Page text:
While the season did not end how the Sixers would have envisioned at the beginning of the year and following the Harden trade, Thybulle still had something to celebrate being named on the 2021/22 NBA All-Defensive Second Team for the second year in a row.
Thybulle had a stellar season on the defensive end, being the only player to record 110 steals and 70 blocks, he led the league in three-pointers blocked with 23 and ranked third in the NBA in deflections with 248.
Entering this season there were questions over whether Thybulle could take the next step and prove himself to be a starting calibre player for the 76ers. Thybulle did exactly that, able to push Danny Green from the starting five a quarter of the way through the season where he remained until the playoffs.
Proving himself to be a starting calibre player was important for the 25-year-old as it meant getting more consistent minutes and playing with the team’s best players, which had a positive impact on Thybulle’s scoring ability.
After having a strong regular season, being removed from the starting lineup and not being available for his team during the most crucial time of the year was a low light of Thybulle’s season.
Thybulle missed Games three, four and six of Philadelphia’s first-round series with Toronto due to not being fully vaccinated, having only received one dose of the vaccine, therefore meaning he was unable to enter Canada.
Due to being unavailable Sixers Head Coach Doc Rivers was forced to take him out of the starting five. Even though the Sixers advanced despite struggling against the Raptors, Thybulle’s minutes never returned to what they were during the regular season.
Outlook for next season
Next season will be Thybulle’s final year of his rookie contract with Philadelphia. Thybulle will therefore need to put in a lot of work this offseason to improve his game, particularly on the offensive end to maximise his value heading into potential free agency in 2023.
With Danny Green suffering a torn ACL in the Sixers’ last game of the Playoffs, Thybulle should be the team’s starting small forward for the 2022/23 season.
While an elite defender, Thybulle has to improve on the offensive side of the ball, with his three-point shooting needing to be a focus. Thybulle shot 31.3 per cent from deep this season on 2.2 attempts per game which is below the league average of 35.4 per cent.
Three and D players like Thybulle have been given lucrative contracts in the past, so if he can improve his shooting from deep, combined with his defensive ability, a nice payday could be coming his way.
54 Games, 4.9 points, 2.6 rebounds, 0.8 assists
After winning the NBL Championship and Finals MVP with Melbourne United and fresh off a Bronze medal result at the Tokyo 2020 Olympic Games, Jock Landale got the opportunity to fulfil his NBA dream, signing with the San Antonio Spurs for the 2021/22 NBA season.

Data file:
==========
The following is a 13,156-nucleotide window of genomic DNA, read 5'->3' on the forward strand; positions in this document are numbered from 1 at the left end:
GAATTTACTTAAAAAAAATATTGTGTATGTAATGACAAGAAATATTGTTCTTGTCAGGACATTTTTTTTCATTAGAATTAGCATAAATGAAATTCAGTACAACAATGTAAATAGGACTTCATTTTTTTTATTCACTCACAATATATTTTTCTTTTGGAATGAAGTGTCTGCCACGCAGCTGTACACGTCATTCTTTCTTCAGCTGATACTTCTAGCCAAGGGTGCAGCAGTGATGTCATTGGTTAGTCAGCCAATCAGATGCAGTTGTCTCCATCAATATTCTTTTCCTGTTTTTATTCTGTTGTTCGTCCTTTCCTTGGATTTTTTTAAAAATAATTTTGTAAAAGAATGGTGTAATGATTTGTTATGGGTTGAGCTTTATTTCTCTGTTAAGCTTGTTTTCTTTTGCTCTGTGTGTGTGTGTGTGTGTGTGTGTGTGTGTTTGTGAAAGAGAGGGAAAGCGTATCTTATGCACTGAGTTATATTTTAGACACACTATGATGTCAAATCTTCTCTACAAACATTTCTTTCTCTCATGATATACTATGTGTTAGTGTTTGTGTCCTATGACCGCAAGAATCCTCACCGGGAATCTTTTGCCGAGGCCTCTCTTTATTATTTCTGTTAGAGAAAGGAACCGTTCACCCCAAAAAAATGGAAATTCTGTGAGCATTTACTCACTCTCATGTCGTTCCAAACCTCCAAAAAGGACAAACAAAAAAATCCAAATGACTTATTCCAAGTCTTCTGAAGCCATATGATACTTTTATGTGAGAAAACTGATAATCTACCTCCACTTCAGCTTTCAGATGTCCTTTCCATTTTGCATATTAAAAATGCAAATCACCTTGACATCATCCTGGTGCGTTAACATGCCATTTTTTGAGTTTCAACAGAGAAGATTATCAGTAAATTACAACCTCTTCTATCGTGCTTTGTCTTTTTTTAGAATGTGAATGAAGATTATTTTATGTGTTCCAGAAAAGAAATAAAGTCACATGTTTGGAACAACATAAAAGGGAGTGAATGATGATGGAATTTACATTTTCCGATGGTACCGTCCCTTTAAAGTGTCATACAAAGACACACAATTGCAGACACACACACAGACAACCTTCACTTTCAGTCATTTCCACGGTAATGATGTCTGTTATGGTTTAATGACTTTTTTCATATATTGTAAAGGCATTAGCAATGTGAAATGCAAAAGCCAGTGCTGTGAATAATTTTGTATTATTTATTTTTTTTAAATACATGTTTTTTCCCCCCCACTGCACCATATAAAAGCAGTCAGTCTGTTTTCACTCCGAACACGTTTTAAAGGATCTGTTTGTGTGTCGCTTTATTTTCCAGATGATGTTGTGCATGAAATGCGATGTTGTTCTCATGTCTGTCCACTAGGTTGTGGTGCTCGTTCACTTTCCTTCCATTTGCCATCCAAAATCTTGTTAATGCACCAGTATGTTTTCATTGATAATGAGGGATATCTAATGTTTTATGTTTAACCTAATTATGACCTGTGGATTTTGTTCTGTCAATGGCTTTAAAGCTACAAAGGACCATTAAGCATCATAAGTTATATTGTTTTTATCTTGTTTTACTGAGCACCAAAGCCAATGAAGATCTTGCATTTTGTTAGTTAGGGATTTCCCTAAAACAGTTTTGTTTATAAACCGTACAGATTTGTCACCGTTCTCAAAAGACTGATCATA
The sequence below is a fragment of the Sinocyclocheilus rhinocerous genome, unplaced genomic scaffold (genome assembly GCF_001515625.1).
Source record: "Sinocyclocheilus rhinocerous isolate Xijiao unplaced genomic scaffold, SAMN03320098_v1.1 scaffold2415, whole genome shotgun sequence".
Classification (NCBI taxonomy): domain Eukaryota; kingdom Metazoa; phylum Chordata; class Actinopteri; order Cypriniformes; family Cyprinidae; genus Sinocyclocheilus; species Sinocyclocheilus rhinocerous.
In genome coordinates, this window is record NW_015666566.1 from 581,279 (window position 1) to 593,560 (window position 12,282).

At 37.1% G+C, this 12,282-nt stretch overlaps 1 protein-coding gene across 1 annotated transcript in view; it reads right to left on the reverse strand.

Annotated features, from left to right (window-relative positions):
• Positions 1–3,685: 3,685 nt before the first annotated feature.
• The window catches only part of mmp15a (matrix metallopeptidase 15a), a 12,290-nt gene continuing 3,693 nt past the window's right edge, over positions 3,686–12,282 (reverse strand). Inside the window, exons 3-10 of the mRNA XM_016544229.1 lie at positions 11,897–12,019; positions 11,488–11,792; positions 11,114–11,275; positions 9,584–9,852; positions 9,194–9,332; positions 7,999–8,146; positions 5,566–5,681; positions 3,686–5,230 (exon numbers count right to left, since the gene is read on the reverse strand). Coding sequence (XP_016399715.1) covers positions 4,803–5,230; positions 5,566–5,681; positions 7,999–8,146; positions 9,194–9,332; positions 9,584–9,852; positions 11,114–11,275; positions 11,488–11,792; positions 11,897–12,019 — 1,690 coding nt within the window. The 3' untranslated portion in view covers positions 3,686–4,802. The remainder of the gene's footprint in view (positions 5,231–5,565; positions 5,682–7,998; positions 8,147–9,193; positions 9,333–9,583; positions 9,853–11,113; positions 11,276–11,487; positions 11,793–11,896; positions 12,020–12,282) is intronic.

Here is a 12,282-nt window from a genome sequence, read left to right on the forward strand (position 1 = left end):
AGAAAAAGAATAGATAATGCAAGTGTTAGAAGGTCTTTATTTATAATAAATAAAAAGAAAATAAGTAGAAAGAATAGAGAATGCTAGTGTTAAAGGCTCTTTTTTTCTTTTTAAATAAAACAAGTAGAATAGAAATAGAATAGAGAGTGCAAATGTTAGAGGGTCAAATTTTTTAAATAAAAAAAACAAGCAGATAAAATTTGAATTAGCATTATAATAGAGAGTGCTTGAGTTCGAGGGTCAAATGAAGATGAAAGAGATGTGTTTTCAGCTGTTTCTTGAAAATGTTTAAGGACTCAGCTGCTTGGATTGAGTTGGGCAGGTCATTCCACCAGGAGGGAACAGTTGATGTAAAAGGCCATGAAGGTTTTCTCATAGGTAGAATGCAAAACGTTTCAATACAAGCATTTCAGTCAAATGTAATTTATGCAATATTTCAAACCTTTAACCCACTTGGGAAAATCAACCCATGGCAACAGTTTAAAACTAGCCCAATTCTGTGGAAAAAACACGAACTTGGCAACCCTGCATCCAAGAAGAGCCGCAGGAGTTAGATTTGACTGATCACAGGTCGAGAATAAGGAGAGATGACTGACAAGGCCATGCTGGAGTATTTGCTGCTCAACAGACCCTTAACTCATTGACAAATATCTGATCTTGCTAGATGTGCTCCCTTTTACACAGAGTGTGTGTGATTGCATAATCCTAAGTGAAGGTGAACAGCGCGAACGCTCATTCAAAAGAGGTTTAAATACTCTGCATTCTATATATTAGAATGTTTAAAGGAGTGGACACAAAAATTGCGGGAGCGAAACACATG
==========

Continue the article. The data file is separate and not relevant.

Joining such a prestigious organisation as the Spurs, Landale made immense growth as a player during his rookie season.
Through the early part of the season, Landale played very little, dealing with concussion issues and going into the league’s health and safety protocols, resulting in him being unable to crack the rotation. This saw the centre get assigned to the Spurs G-League affiliate, the Austin Spurs to get some playing time and build continuity.
Landale did exactly that playing two games in the G-League on December 8 and 12, where he scored 26 points and 28 points in the second game, shooting 85.7 and 76.9 per cent from the field. This saw him recalled to the NBA team and from there his minutes and playing time increased.
Landale soon cemented his role on the team as the backup centre off the bench where he come on offering quick scoring, rim protection and the ability to space the floor.
During his rookie campaign, Landale started one game which was against the LA Clippers in mid-January. He also scored a season-high 26 points, the most minutes he played was 35, and the highest number of rebounds he had was 11.
The high point of Landale’s rookie campaign came on January 15 with Jakob Poeltl out injured, Landale was named in the starting lineup for the Spurs game against the Clippers.
In just his 25th NBA game, Landale made the most of the opportunity scoring his first double-double with a 10 point, 11 rebound performance in 26 minutes of action. The Spurs also went on to win the game 101 to 94.
The most impressive part of the game was Landale’s 11 rebounds, with eight being offensive boards, showcasing to coach Gregg Popovich the impact he can have.
Unfortunately for Landale near the end of the season he saw his role reduced with the return of Zach Collins in early February, who had been out with an ankle injury. Collins immediately was put ahead of Landale in the rotation, taking his role as the backup big man off the bench.
Collins had a similar skill set to Landale, able to protect the rim and space the floor. Therefore Landale saw his minutes become more sporadic, often getting a few minutes of playing time where he was unable to make a huge impact.
With Landale being the third centre in the rotation, he did not play in San Antonio’s play-in tournament game against New Orleans.
Outlook for next season